• == Recovery ==
  • Reset boot mode

When the menu appears, tapping the power button will cycle among those three choices; initially “Recovery” is preselected, as shown above. Selecting “Recovery” launches the TWRP recovery console rather than booting the tablet into its normal Android operating system.

Here’s a screenshot showing the TWRP recovery console’s main menu:

TWRP recovery console main menu
(click image to enlarge)

As you can see from the screenshot above, TWRP provides options for installing a system image, backing up the current system image, “wiping” the device, mounting/unmounting the device’s system and data partitions, modifying system partitions, other advanced options, and rebooting the tablet.

Although TWRP’s options can seem intimidating, it’s said that once you have TWRP installed on the device, there’s not much you can do to “brick” it — unless, of course, you mess around with TWRP functions you don’t understand or use it absentmindedly. After browsing the Kindle Fire-related discussion threads at the XDA Developers Forum, it’s clear that although some Kindle Fires do end up unusable, but most are remedied with available tools following helpful suggestions from forum participants, and a few require the assistance of what’s called the “factory cable,” which places the tablet in a mode that allows external files to be loaded onto an otherwise nonfunctioning tablet.

Needless to say, the first time I encountered the TWRP console, I hastened to use its Backup function to archive the Kindle Fire’s initial system, data, and boot partitions. Later, when I had the Kindle Fire connected to my system in a mode in which I could transfer files between it and the PC, I copied the TWRP-generated backup over to my PC for safekeeping. (Note: TWRP’s default backup location on the Kindle Fire is at /sdcard/TWRP/.)

After I had my fill of exploring TWRP’s menus and options, and performed a system backup using it, I tapped TWRP’s main menu Reboot button to restart the Kindle Fire and find out what had changed.

Tweaking the Kindle Fire’s homescreen look and feel

Now it was time to switch the Kindle Fire’s look and feel from its default bookshelf-style homescreen, to Go Launcher EX app’s more typical Android homescreen.

That opportunity presented itself automatically.

Since KFU had just installed Go Launcher EX (through option 6 of KFU’s main menu), the next time I booted up the Kindle Fire and slid the golden arrow to the left to unlock the homescreen, the tablet prompted me to indicate which app should be used for managing the homescreen. Here’s that prompt:

Choosing an alternative homescreen launcher


After tapping the checkbox beside “Use by default for this action,” I tapped “Go Launcher EX” to select it as the Kindle Fire’s preferred homescreen manager. From then on, the alternative launcher and homescreen manager replaced the Kindle Fire’s bookcase-style look and feel. This transformation is shown in the pair of homescreen screenshots below.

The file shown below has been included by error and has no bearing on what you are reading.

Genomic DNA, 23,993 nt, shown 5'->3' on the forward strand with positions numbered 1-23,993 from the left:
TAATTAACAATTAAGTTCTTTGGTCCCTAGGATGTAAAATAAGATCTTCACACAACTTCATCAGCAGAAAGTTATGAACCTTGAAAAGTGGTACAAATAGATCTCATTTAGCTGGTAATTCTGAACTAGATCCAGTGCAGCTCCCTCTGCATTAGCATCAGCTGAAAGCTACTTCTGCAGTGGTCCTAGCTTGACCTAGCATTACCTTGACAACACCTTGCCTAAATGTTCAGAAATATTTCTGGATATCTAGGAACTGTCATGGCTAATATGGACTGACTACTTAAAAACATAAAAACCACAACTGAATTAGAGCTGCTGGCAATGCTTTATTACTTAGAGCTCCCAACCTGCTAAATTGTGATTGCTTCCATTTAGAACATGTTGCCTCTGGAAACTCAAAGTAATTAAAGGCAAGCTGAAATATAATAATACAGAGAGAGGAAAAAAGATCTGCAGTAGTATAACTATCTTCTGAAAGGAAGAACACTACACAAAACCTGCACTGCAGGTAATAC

Kindle Fire homescreen before and after activating GO Launcher EX
(click images to enlarge)

If you ever want to restore the default Kindle Fire launcher, just go to Settings > Applications > Go Launcher EX and tap the “Clear defaults” button. Then, the next time you reboot the device, you’ll be prompted to choose the launcher you want to use, as above. Choose the standard “Launcher” and you’ll be back in Bookshelf City.

Stocking up on apps

Next, since Google’s Android Services Framework supposedly was now installed in the Kindle Fire, I tapped the left-most app-icon on the new Go Launcher EX homescreen (see thumbnail at right; click to enlarge it), in an attempt to gain access to Google’s Android apps market.

I was immediately prompted to sign into Google’s Android Services Framework. The screenshots below show the beginning and end of that process. Additional screenshots for the intervening steps are available on this article’s comprehensive screenshot tour page, here.

Signing into Google Services and visiting Google’s Android market
(click images to enlarge)


Ultimately, I installed over 150 apps on the device, many of which I sideloaded from my ever-expanding archive of Android apks.

The first app I always add to my Android gadgets, and one that’s required for the next phase of my Kindle Fire’s look and feel transformation, is the superb ES File Explorer app. Among its numerous capabilities, this handy app supports root-specific actions, such enabling write access to system-level files, on rooted Android devices; other important capabilities include the ability to copy files to/from LAN shares (samba) and DropBox cloud storage accounts, perform app backups, and much, much more. Three ES File Explorer screenshots appear below.